The bottom line is this: I feel vulnerable to exploitation.
A policy that requires me to pee in a cup, and puts me on a waiting list for under-resourced services, will not help me maintain my career. Just like going to detox to break my addiction did not help me leave my abuser.
Policies like this perpetuate a narrative that I value hedonistic pleasure over a fulfilling career and community connections.
The myth that "free money" is so attractive that we would prefer to languish at home rather than participating in fields we love is ludicrous.
It feels like the catchcry of tough love is a way to blame me for my own poverty and dependency disorder by taking away my economic independence.
I want choices.
Most importantly, I want the choice to be able to go to rehab or get treatment.
Maybe perpetuating the idea that those on welfare are deviants implies we are not worth compassion. Does this give the Government an opportunity to deflect from calls to raise welfare and health services?
Instead, psychiatric care for me looks like scripts of benzodiazepines (legal drugs) and wait lists of months to a year to get in to a dual diagnosis rehab — that means a place specialised in treating drug disorders that emerge after trauma.
Care groups specific to those of us with PTSD are scarce. The last one I enquired about did not have enough funding to go ahead.
While I wait, I swallow pills to keep the anxiety at bay, followed by another drug to relieve the depression.
Like the nursery rhyme about the woman who swallowed a spider to catch a fly, I am constantly medicating with various drugs to regulate my emotions and to make the world seem okay for an hour or two while I wait for better care.
'I self-medicate so I won't hurt myself'
I self-medicate because the alternatives are worse.
I have had 16 stiches from self-harm. My arms and legs covered in scars. Multiple suicide attempts. I self-medicate so I won't hurt myself.
Those with mental health issues are not cured by the absence of "drugs" (in fact, many are routinely medicated by prescription medication, which causes far more deaths than other drugs).
We have had a royal commission into mental health care, as we should, yet we are still failing to understand how and why drug disorders emerge and that drug disorders are mental health issues.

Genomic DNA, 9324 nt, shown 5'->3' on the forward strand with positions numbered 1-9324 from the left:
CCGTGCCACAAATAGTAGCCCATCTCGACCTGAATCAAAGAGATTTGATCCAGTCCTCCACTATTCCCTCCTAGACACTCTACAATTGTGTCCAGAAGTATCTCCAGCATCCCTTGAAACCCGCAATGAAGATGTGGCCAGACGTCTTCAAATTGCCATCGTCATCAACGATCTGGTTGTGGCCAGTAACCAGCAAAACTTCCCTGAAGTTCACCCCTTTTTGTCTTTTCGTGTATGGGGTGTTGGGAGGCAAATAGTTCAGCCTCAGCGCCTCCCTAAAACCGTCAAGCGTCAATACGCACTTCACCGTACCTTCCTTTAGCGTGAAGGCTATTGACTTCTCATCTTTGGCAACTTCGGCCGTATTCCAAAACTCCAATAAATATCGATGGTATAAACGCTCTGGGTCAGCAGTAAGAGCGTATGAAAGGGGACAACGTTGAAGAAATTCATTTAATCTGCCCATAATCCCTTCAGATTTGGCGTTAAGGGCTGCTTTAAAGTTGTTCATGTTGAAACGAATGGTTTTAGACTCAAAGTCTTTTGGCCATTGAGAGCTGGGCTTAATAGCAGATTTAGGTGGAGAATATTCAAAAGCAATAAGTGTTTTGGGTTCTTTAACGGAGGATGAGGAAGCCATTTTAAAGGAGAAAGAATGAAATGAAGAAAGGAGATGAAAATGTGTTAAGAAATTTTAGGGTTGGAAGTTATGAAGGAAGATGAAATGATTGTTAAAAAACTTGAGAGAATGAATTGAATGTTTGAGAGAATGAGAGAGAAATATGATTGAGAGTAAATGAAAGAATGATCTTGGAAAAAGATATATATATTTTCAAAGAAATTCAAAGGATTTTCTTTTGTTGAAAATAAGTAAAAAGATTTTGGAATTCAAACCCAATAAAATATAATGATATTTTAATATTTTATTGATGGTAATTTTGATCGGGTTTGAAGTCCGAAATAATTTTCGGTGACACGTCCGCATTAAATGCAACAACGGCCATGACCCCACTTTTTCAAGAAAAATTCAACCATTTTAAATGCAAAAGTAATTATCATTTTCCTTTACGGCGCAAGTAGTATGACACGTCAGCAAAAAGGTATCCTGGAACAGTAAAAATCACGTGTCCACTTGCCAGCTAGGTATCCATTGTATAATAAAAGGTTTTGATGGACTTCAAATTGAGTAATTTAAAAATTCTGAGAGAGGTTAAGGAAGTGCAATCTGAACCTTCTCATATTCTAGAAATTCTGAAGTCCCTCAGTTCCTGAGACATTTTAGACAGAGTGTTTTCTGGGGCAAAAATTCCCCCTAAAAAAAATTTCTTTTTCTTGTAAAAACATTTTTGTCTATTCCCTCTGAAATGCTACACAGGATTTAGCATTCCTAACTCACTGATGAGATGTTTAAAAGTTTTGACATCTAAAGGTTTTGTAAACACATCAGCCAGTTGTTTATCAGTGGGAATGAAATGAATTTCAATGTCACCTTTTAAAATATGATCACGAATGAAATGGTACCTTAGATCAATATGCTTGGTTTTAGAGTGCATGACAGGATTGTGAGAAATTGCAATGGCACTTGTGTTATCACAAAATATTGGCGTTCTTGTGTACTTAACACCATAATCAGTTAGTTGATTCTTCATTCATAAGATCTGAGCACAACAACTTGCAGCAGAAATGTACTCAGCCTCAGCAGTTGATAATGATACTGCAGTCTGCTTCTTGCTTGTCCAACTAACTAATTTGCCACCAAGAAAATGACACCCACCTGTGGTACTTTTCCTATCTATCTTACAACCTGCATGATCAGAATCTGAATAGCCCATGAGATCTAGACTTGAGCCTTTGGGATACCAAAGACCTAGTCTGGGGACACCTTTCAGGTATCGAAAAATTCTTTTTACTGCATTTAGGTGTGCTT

That is why you can find them listed in the DSM-V, the manual used for psychiatric diagnosis. They are listed alongside other mental disorders such as Obsessive Compulsive Disorder (OCD).
I mention OCD because from as young as five years old I was dealing with nightly panic attacks.
I trembled in fear and used a range of rituals to ward off impending doom: I checked every drawer and cupboard to ensure they were not open a crack. I made sure the curtains were fully closed. Everything had to be in its right place or waves of panic would paralyse me in my bed.
I would trace the outlines of objects with my fingers in bed and count in threes. I did not understand why but I felt compelled to do it and it kept the panic at bay.
When I became uncontrollably upset during the day I would self-harm and the relief was instant. My grief and anger poured from my body.
There was no one to tell me that the systematic abuse I faced throughout my childhood may be the reason for my uncontrollable chronic anxiety.
Soon enough, even these rituals were not enough to control it.
Self-medication or "drug abuse" became another compulsion.
I thought I had found a miracle cure
Discovering cannabis as a child was the start of my relationship with drug use.
I still remember the first night I was able to sleep alone, the curtains open, the drawers open, everything out of place, nothing compelling me to perform my usual rituals.
I fell into a peaceful slumber. It seemed like a miracle.
The cannabis was given to me by a man twice my age. Soon after it was a line of methamphetamine, then crystal methamphetamine, a cheaper version.
It is ironic that we treat people with mental illness by handing them drugs, at doctors' offices or psychiatrists, yet we persecute those who self-medicate.
Scott Morrison, I want a job. I don't just want to be working. I want to be working in volunteer roles, and I want to be in a paid job.
Help me get a job by doing your job.
Fund the treatment I actually need and you will see results within months. If I have a go, I'll get a go, right?
I want to have a go. I want to take on the world.
Follow Tara on Twitter @_Taraschultz.